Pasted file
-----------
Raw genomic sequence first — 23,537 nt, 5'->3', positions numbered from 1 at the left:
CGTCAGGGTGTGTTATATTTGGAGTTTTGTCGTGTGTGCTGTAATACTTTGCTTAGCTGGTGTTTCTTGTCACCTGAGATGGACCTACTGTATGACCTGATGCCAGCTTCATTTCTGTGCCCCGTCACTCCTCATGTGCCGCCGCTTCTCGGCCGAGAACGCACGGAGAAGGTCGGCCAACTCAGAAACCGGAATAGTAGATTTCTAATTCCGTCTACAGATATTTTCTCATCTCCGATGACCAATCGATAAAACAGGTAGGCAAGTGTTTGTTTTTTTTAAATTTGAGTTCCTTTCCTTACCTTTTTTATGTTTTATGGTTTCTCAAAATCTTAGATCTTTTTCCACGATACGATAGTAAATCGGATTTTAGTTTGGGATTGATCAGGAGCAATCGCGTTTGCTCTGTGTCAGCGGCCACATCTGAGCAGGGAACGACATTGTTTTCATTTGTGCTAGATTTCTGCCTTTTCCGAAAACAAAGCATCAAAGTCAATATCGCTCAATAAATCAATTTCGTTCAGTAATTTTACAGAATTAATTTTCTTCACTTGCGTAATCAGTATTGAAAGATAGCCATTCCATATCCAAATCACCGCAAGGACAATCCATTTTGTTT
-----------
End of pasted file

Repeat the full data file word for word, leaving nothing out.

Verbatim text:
Raw genomic sequence first — 23,537 nt, 5'->3', positions numbered from 1 at the left:
CGTCAGGGTGTGTTATATTTGGAGTTTTGTCGTGTGTGCTGTAATACTTTGCTTAGCTGGTGTTTCTTGTCACCTGAGATGGACCTACTGTATGACCTGATGCCAGCTTCATTTCTGTGCCCCGTCACTCCTCATGTGCCGCCGCTTCTCGGCCGAGAACGCACGGAGAAGGTCGGCCAACTCAGAAACCGGAATAGTAGATTTCTAATTCCGTCTACAGATATTTTCTCATCTCCGATGACCAATCGATAAAACAGGTAGGCAAGTGTTTGTTTTTTTTAAATTTGAGTTCCTTTCCTTACCTTTTTTATGTTTTATGGTTTCTCAAAATCTTAGATCTTTTTCCACGATACGATAGTAAATCGGATTTTAGTTTGGGATTGATCAGGAGCAATCGCGTTTGCTCTGTGTCAGCGGCCACATCTGAGCAGGGAACGACATTGTTTTCATTTGTGCTAGATTTCTGCCTTTTCCGAAAACAAAGCATCAAAGTCAATATCGCTCAATAAATCAATTTCGTTCAGTAATTTTACAGAATTAATTTTCTTCACTTGCGTAATCAGTATTGAAAGATAGCCATTCCATATCCAAATCACCGCAAGGACAATCCATTTTGTTT